Learning from El Niño

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Learning from El Niño

Estimated reading time: 3 minutes
© FAO/Fahad Kaizer

My first Christmas as an 8-year-old boy in Bolivia was marked by torrential rain, pebble-sized hailstones, devastating landslides and massive flooding. I heard the adults around me talking about El Niño, or “the little boy”.

Already captivated by the country’s rich folklore invoking a mother emerging from a lake, fatherly mountain spirits and demonic uncles dwelling in tunnels, I assumed the little boy was just another character in this mythological tapestry.

Little did I know that El Niño and I would continue to cross paths and that he would become increasingly influential throughout my life.

A sign of what’s to come

Satellite sea surface temperature departure in the Pacific Ocean in October 2015. The darker orange-red colours are above normal temperatures and are indicative of El Niño. © NOAA


The World Meteorological Organization declared the onset of El Niño—the unusual warming of surface waters in the eastern Pacific Ocean—in early July as the world endured the hottest week ever recorded.

Despite being infamous for causing climatic uproar, temperature increases during El Niño are only about 0.2° C. But, combined with the 1.2° C increase in global temperature caused by climate change, this El Niño gives us a sense of what life will be like when we inevitably reach the maximum temperature increase established by the Paris Agreement.

Wildfires in Canada and Hawaii are a reminder that the climate crisis has no economic or geographic boundaries. Yet we are dangerously close to accepting this reality as a “new normal” that we are powerless to prevent. El Niño is an uncomfortable but timely reminder that we cannot afford to do so, and that the time for action is well upon us. 

Mother Nature has the answers

Weather patterns across the world have become erratic, often with dire consequences for food security and livelihoods. © FAO/Michael Tewelde


While some may be able to withstand soaring temperatures in air-conditioned houses, the lives of the people we serve at IFAD are defined by their interaction with the elements. A successful growing season is celebrated and revered, yet these have become increasingly uncommon and erratic, often with dire consequences for food security and livelihoods.

The effects of El Niño manifest for about a year, usually peaking around Christmas. While models can anticipate potential impacts at a macro level, farmers often experience greater variability and uncertainty than what is predicted. This means we must prepare farmers to respond to a broader range of climate phenomena.

How? As is often the case, the most valuable lessons can be found in our natural systems, which have undergone billions of years of evolution to create the planet we know today.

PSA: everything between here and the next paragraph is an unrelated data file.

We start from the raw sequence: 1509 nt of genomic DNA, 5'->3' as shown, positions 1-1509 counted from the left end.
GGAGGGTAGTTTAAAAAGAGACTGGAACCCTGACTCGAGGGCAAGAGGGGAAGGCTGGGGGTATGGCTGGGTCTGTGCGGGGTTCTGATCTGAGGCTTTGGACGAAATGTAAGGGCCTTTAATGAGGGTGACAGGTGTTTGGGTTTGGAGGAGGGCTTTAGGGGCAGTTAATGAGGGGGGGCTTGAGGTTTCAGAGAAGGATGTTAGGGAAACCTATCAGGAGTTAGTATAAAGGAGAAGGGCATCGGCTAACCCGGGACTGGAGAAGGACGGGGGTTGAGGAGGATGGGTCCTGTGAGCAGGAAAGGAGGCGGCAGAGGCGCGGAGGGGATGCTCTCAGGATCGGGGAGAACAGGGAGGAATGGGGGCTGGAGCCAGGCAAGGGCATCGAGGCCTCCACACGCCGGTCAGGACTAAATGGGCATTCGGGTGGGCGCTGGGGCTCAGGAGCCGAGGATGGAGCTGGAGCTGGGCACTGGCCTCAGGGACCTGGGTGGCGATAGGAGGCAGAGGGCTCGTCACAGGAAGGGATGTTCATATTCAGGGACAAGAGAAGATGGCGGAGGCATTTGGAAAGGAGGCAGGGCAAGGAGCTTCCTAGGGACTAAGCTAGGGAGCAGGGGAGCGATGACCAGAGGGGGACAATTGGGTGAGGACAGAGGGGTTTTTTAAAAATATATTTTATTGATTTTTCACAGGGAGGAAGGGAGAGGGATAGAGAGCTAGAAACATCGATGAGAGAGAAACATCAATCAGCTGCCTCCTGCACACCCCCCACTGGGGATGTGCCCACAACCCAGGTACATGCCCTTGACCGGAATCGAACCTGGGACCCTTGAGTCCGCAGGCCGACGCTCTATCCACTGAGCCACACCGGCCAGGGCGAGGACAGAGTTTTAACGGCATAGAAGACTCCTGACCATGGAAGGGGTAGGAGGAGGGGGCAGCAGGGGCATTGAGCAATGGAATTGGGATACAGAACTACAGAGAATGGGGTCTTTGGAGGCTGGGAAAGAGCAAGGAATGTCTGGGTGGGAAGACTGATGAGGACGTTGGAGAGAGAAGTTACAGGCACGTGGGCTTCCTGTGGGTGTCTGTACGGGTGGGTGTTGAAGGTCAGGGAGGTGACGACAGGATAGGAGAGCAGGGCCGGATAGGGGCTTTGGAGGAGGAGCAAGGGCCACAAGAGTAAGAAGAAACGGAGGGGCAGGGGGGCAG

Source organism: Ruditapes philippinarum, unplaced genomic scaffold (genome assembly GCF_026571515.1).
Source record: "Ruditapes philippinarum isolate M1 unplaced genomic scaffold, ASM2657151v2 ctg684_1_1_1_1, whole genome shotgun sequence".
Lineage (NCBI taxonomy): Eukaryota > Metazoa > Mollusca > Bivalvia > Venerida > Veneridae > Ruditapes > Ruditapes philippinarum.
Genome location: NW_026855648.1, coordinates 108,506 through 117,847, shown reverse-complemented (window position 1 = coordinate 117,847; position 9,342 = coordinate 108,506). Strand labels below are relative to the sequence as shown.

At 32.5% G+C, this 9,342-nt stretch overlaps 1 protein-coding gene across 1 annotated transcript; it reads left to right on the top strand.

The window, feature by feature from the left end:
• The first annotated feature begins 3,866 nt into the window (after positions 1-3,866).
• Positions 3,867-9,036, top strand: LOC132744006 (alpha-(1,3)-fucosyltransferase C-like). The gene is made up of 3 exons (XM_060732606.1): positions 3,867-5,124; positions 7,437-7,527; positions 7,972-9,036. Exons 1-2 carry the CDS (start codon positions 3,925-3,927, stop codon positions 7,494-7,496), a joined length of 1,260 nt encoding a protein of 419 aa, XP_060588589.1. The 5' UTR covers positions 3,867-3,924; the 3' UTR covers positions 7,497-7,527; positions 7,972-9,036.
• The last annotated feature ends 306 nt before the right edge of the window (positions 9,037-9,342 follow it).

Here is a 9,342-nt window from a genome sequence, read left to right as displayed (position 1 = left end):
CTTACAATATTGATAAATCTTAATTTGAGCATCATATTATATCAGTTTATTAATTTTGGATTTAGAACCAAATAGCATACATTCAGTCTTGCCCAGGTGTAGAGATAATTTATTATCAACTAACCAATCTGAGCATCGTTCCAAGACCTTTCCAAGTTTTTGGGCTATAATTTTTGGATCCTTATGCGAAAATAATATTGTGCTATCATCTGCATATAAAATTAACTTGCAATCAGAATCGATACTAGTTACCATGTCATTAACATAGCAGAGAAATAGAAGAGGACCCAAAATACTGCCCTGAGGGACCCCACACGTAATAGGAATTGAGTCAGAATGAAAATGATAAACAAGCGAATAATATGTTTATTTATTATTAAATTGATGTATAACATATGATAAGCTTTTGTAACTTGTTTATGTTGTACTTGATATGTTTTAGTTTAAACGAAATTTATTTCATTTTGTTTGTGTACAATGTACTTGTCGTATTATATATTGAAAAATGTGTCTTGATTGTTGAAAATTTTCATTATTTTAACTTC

Farming systems that emulate the ecosystems they inhabit have healthier soil, more diverse production and greater endurance of extreme events. Community-led nature-based solutions, from agroecology to permaculture, all build upon the same core principle of mimicking nature.

Indigenous Peoples around the world, in particular, place great emphasis on protecting nature and the environment that is so tightly woven into their cultural fabric. It's no wonder that Pachamama, or “Mother Earth”, is the most widely recognised goddess in Andean mythology.

We all have a part to play

It's important that we invest in preventing and mitigating the effects of extreme weather. © FAO/Dante Diosina


Rural communities are as diverse as the world they inhabit. Farming is shaped by geography, climate, social dynamics and historical heritage.  As such, one-size-fits-all solutions do not work. Instead, IFAD projects are owned by communities themselves and are adapted to each context so we can build truly resilient food systems together.

Even with sustainable practices, farming simply cannot withstand all extreme weather events. That’s why IFAD’s work focuses on preventing and mitigating the effects of extreme weather, like in Bangladesh where the ASAP-funded flash flood warning system alerts local communities to the changing weather, or at the Allima Cacao Cooperative in Peru, where innovative retractable drying trays keep harvests safe from increasingly unpredictable rains. It’s important that national policies also provide financial services and social protection that anticipate and mitigate the fallout of natural disasters.

I like to believe that it was during those formative years in Bolivia that the seeds of awareness were planted, shaping the way I perceive the world. Years later, I am proud to be working with communities to strengthen our links with nature as a response to a global crisis.

Working hand-in-hand with the farmers who know their land, IFAD is bringing to fruition a resilient, sustainable future for rural people.